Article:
Could A Cloud Computing Exchange Work?

Cloud technologists are intrigued by the potential applications for commodity-style trading of compute capacity, and have begun discussing how such an exchange might work. Key ingredients: the right framework and a trusted market maker.

Linda Leung

January 19, 2010

4 Min Read
Data Center Knowledge logo



Amazon's announcement last month of spot pricing for cloud computing services has prompted some cloud experts to begin discussing the potential for a public cloud exchange. Cloud technologists are intrigued by the potential applications for commodity-style trading of compute capacity, but say a cloud exchange would require the right model and market maker to succeed.

In December, Amazon Web Services introduced Spot Instances, a pricing approach which allows customers to bid on unused Amazon EC2 capacity and run those instances for as long as their maximum bid exceeds the current spot price, which changes periodically based on supply and demand.

A day before Amazon's announcement, Joe Weinman, strategy and business development VP for AT&T Business Solutions wrote an opinion piece for GigaOm in which he describes similar pricing possibilities for the cloud computing market. Weinman notes that cloud computing shares similarities with other on-demand, pay-per-use offerings such as airlines or car rental.

"Microseconds Could Mean Millions"
Among Weinman's suggestions was the notion of "time-based pricing" in which computing cycles at 2 a.m. should be priced lower than prices at 2 p.m.; and even pricing based on location: just as hotels would put a premium on ocean-view rooms, cloud suppliers offering capacity located near stock exchanges could charge more because "microseconds might mean millions."

Other suggestions include dynamic pricing, similar to the way airlines and hotels use "sophisticated yield management algorithms to maximize revenue, reducing prices to increase demand when utilization is low, and raising prices when utilization is high," Weinman writes.

Reuven Cohen, founder and chief technologist for Toronto-based enterprise cloud platform provider Enomaly, writes in his Elastic Vapor blog that cloud computing could be traded as a commodity. He writes: "[T]he concept of distributed batch processing and compute elasticity have become critical parts of modern business IT strategies. These kind of flexible and elastic compute usage models are ideally suited to that of a spot market for commodity compute capacity (provided via a method that is quoted for immediate (spot) settlement for both payment and delivery." He adds that Amazon's Spot Instances has helped to legitimize this concept.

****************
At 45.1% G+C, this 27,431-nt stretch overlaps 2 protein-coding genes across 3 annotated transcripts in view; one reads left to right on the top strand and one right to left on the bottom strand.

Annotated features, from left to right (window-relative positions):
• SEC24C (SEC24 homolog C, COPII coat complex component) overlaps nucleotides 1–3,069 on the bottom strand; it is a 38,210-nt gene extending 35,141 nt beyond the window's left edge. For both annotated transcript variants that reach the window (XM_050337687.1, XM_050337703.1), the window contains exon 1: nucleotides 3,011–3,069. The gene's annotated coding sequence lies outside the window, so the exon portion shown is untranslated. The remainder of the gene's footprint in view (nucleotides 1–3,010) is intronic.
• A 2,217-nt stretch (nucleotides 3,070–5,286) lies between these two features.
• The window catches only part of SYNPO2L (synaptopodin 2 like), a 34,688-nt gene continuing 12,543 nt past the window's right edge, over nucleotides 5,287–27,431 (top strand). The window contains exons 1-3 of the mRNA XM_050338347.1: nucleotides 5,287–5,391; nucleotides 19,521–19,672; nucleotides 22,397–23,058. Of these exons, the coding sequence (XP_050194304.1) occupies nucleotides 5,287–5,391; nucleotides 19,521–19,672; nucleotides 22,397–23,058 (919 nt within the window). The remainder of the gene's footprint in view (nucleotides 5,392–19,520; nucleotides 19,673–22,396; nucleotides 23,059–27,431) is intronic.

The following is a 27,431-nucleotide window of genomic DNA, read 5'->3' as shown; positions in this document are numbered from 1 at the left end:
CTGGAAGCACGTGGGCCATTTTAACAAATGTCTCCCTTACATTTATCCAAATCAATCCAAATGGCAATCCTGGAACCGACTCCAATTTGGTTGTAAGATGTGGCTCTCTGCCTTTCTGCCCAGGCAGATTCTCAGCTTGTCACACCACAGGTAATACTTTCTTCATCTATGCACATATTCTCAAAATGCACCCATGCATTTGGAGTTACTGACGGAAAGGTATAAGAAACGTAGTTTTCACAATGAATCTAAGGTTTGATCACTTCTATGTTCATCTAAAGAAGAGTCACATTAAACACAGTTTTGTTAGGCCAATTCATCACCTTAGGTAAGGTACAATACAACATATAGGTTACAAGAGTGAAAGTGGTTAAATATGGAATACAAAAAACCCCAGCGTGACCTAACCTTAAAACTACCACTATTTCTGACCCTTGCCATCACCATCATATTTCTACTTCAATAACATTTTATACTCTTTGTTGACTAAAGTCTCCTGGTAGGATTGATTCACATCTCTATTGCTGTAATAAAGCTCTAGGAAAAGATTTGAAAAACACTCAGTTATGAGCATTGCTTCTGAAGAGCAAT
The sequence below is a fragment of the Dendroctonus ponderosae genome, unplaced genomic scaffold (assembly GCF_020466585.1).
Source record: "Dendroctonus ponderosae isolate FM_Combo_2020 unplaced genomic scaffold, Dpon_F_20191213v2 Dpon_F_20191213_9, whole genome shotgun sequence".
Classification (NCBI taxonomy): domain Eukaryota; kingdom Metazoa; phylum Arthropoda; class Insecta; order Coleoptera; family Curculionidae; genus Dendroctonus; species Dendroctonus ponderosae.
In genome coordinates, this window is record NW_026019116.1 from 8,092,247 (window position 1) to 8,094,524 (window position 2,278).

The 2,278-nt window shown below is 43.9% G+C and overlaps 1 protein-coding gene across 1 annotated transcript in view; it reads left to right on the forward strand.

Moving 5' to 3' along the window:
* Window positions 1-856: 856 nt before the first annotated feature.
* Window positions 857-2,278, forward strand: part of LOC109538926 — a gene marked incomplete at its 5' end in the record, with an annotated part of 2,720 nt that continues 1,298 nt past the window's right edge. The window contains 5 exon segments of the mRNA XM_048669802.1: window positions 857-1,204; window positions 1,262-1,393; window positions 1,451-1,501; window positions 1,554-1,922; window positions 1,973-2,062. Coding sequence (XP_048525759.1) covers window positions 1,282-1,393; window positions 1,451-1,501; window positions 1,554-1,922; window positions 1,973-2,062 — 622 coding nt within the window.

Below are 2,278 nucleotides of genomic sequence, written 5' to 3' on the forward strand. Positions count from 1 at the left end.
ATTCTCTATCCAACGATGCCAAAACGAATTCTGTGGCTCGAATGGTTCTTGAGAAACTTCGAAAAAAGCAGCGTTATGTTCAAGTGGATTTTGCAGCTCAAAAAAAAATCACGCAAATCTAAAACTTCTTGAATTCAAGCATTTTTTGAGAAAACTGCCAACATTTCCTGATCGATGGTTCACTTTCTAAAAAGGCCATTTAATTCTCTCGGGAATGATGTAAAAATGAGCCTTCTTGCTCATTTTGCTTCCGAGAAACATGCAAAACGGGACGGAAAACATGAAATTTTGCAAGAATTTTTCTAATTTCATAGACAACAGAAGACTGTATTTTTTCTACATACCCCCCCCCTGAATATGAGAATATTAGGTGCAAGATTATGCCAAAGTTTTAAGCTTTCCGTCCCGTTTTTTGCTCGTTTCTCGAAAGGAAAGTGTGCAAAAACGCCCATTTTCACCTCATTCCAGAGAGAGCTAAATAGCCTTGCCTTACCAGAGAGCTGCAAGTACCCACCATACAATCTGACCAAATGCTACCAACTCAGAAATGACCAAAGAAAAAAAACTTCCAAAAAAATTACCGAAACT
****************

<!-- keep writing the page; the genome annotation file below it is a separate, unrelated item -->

Useful for Demand Spikes
Cohen compares the opportunity for trading of excess cloud resources to the energy market because they are commodities. "The concept of selling excess capacity in cloud centric data centers may also make sense in that cloud providers must have significant additional capacity on hand just in case of demand spikes," he writes.

Such an exchange would have to be managed by a trusted independent agency, believes Tom Lounibos, CEO of Soasta, which provides cloud-based load and performance testing of Web applications, and who has been in informal discussions with Weinman and Cohen about this subject.

Sabre As Potential Model?
"The best example that I see of a viable model would be the Sabre System that emerged in 1960s for the airline industry which allowed passengers to search for seat availability and pricing from several airlines, Lounibos writes in an e-mail interview. "This system was originally developed by American Airlines and IBM and was developed as a separate division until it was sold by AA in 2000. So the possibility of a thought leader in cloud computing (like Amazon) could duplicate American Airlines effort of the 1960s." However, the Sabre story is fraught with controversy over AA's ownership and control, he adds.

Lounibos says customers that consume a massive amount of compute power would benefit from such an exchange because they would have "access to an amazing amount of capacity at the lowest available cost (think Best Buy). Suppliers would benefit as well by the lowering their cost of operations (specifically in sales and marketing) if the field was leveled."

For such an exchange to work, partners would need to be open with each other regarding their systems availability and pricing, Lounibos writes. The quality of service may vary between vendors.

Commoditization in a Differentiated Environment?
The latter issue was also raised by Andi Mann, VP of industry research firm Enterprise Management Associates. "If we think of this as codesharing for IT, where airlines may hand off a portion of your flight to another carrier, who knows whose cloud plan you will end up on," Mann says. "If you have an agreement with a supplier who is SAS 70-compliant, would the other carrier also be SAS 70-compliant?"

Mann also questioned the commoditization of a nascent market in which vendors are keen to build differentiation, such as offering desktop as a service. "Customers may end up not buying the same model as another vendor," Mann says. He also questioned whether customers would be willing or have the resources to constantly monitor the exchange to get a good deal.

Subscribe to the Data Center Knowledge Newsletter
Get analysis and expert insight on the latest in data center business and technology delivered to your inbox daily.

You May Also Like